Final Fantasy Type-0 is a game that has been tossed and turned along with much of the silliness of the Fabula Noval Crystalis saga before being released on the PSP in Japan. While the game unfortunately did not make its way to North America on the PSP, it is getting a remastered HD version for PlayStation 4. While at New York Comic Con 2014, I had the chance to finally sit down and get some hands-on time with the game and see what exactly it had to offer Final Fantasy fans. What I discovered was a game with typical Square Enix characteristics while offering a different kind of game not found in other entries of the series.
The first thing I noticed was the close similarities to Musou games like Dynasty Warriors. The main premise is you go against a legion of enemies standing between you and your objectives, some of which involve mini-bosses or other key goals. Yet this isn’t a copy and paste experience of those kinds of games. Square Enix leaves its accent on the experience with RPG customization and growth, along with a deep story and characters that seem to have a wide scope beyond the demo shown. I couldn’t help but notice the gorgeous visuals of the environment and enemies flowing across the screen as I played the demo, a staple of almost all Final Fantasy games.
I was able to play through a full story level at around the mid-point of the game. Despite things being out of context, there seemed to be a lot of drama happening to the characters I was in control of. A long-range character named Ace that uses cards to attack enemies, a girl called Rem who uses close range attacks with a dagger while dodging, and a woman named Seven who uses a whip-sword that can draw enemies in close to her from mid-range. I was able to switch between all three characters on the fly whenever I needed, adapting to enemies and obstacles that I encountered. There will definitely be more characters to choose from in the full game, but the demo did give a basic idea of how each mission may feel like utilizing different characters in battle.
Much like the Dynasty Warriors games, you can battle enemies with both weak and strong attacks, however every so often a red cursor prompt will appear when an enemy charges up an attack. When hit at the right moment, an enemy will stagger and take massive damage. This is important when taking on legions of tough enemies, as it will make the battles more manageable and move faster. In some sections, I was enclosed by magic barriers until I defeated all the enemies in the area, only then could I progress to the next area. One section had a super powerful mini-boss that was way too powerful for me at the level for the characters I was using. To get around this, I was able to attack a wall with a magical lock, which when destroyed allowed me to flee to a new area and continue my mission. There is the option to fight the mini-boss, but according to a Square Enix rep that guided me through the demo, the rewards don’t change much should you take the harder challenge.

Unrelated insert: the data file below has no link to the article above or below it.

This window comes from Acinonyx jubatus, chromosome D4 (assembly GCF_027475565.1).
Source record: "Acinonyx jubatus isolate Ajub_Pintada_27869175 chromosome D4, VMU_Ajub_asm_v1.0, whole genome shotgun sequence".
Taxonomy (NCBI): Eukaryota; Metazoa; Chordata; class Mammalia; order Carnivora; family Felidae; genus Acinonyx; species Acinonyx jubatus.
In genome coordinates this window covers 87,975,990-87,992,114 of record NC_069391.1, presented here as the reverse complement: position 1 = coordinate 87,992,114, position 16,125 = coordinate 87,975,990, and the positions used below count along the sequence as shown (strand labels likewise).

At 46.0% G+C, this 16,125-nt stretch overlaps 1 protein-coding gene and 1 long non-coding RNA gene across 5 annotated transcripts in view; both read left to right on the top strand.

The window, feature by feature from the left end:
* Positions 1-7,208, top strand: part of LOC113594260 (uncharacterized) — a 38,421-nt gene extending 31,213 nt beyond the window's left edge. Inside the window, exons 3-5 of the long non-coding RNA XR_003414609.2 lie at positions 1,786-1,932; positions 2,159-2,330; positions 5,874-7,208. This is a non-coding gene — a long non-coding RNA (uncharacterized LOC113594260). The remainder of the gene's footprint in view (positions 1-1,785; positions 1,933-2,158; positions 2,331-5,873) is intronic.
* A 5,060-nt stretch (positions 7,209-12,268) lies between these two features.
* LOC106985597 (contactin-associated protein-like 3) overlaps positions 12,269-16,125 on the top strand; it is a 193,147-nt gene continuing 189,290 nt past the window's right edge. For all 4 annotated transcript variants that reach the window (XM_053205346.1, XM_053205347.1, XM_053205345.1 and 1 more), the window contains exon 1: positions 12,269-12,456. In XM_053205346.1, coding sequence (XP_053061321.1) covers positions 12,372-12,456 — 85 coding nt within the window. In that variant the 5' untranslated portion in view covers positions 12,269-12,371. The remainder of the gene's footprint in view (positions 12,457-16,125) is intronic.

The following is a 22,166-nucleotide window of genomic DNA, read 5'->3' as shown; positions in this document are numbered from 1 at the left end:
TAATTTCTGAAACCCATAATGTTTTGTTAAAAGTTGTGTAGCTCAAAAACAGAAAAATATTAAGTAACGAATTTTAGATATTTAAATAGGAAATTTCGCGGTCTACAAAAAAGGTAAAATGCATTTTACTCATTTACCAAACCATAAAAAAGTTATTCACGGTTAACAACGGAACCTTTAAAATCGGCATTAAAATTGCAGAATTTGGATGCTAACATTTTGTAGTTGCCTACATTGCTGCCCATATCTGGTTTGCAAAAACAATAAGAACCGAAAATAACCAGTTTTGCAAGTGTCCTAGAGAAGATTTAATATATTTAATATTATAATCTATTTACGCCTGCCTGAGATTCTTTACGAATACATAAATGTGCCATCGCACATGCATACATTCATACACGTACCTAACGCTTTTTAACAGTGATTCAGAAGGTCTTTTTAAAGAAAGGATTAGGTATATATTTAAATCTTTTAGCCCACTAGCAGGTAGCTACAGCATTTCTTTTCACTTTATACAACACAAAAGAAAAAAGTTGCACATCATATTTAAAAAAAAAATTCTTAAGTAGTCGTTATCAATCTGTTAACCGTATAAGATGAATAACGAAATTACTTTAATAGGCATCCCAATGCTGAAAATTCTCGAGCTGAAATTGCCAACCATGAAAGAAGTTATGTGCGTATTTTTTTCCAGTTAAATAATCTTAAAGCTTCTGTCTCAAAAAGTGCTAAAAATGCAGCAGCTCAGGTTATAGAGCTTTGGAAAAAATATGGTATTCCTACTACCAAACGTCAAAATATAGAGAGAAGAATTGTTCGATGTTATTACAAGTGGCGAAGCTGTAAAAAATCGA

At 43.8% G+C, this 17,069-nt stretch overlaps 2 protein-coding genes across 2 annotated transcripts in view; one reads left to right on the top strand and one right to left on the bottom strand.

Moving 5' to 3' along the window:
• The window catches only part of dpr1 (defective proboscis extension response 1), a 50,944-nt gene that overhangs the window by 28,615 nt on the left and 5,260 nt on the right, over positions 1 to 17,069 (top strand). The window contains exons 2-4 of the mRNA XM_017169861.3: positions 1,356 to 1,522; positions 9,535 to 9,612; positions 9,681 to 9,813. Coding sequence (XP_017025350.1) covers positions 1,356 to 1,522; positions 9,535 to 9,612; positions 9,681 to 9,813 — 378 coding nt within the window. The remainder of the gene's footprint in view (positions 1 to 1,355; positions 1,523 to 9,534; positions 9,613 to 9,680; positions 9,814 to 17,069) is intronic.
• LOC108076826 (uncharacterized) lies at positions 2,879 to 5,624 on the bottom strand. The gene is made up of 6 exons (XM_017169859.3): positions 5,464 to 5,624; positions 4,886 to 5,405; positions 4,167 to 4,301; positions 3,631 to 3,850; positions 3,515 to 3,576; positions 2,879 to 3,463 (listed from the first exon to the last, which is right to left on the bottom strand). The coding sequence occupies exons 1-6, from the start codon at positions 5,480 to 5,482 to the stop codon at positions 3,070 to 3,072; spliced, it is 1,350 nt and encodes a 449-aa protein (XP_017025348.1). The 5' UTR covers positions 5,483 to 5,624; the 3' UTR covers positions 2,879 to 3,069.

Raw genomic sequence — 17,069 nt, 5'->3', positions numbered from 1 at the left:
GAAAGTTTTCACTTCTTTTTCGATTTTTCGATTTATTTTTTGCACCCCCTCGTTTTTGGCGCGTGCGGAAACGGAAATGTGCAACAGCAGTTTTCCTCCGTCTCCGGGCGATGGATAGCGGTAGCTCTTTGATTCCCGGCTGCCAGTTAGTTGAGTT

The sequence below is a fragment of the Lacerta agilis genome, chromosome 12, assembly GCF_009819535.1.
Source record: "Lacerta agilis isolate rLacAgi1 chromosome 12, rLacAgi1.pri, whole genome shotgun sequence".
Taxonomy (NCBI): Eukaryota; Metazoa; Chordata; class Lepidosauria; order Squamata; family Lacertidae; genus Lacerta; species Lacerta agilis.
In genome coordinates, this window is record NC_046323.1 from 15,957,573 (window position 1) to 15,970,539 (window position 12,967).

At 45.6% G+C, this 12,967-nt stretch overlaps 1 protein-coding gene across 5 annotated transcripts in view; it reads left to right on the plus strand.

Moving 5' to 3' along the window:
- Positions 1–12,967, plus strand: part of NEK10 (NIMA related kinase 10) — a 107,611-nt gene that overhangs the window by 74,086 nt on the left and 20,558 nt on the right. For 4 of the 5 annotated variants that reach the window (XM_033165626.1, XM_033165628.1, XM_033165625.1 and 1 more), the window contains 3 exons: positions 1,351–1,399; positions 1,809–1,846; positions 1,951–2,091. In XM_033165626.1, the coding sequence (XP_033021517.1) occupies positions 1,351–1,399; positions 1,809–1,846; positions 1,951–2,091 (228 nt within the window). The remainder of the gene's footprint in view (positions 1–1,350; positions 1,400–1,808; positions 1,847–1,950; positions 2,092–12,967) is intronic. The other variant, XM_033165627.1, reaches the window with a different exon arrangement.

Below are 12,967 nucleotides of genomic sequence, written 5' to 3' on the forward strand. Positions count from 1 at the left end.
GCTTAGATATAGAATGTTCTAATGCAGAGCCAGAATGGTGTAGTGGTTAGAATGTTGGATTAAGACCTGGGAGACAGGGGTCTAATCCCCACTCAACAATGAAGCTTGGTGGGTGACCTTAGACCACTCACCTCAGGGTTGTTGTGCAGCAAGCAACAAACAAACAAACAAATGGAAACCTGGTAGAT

One section of the demo allowed me to summon an Eidolon, a term for a summon character similar to that from Final Fantasy XIII. The Eidolon in the demo was Ifrit, a classic Final Fantasy summon spell based on the element of fire. In Type-0, summons are done by sacrificing a character in your party in order to bring forth these powerful spells. I was able to actively control Ifrit and take out enemies for a set time limit that the Eidolon was active. In the full game, summoning an Eidolon will have a more drastic cost and effect during a mission, as revives for characters are super scarce in this game. The demo though allowed me infinite summons so I could at least see all the cool benefits for summoning an Eidolon. Ifrit himself was very powerful and delivered tons of damage to enemies with each attack. The full game would have other Eidolons to use in a mission with their own unique abilities and styles, some of which are some of the series’ classics like Odin, Shiva, and Bahamut.
My time with playing through Final Fantasy Type-0’s demo culminated in a boss fight with the same kind of flash and drama found throughout the series. I was told that the difficulty was brought down a bit from the Japanese release due to many Japanese players complaining that the game was too difficult in some sections. When playing the boss fight in the demo, I got a very clear sense of why this may be, as the boss I fought quickly teleported and moved around the area at incredible speeds. The biggest detriment to this fight was the placement of the camera, which had been moved further back behind characters you control for the HD release. The camera would jerk from side to side constantly as I would try to refocus on the boss that was attacking me, making it a bit hard to clearly get a stable view of what was happening. I was able to defeat the boss eventually, but only after constantly fighting with my field of vision while trying to get a good lock-on. Hopefully this kind of issue can be handled a bit better before the game’s final release.
Final Fantasy Type-0 HD is a great re-release of the original PSP game for PS4. The time I spent with it was quite enjoyable despite the few quirks I had about the camera and movement speed of the characters I controlled. Having never played the original PSP release of the game, since it was never released in North America, I found everything I saw in the demo enticing. The story tidbits present in the demo seemed very interesting and makes me to want to see more.
Look for Final Fantasy Type-0 HD for PlayStation 4 in stores when it releases on March 17, 2015. The game will include a playable demo for the highly anticipated Final Fantasy XV.
This preview is written based on a demo build of Final Fantasy Type-0 played at New York Comic Con 2014 provided by Square Enix.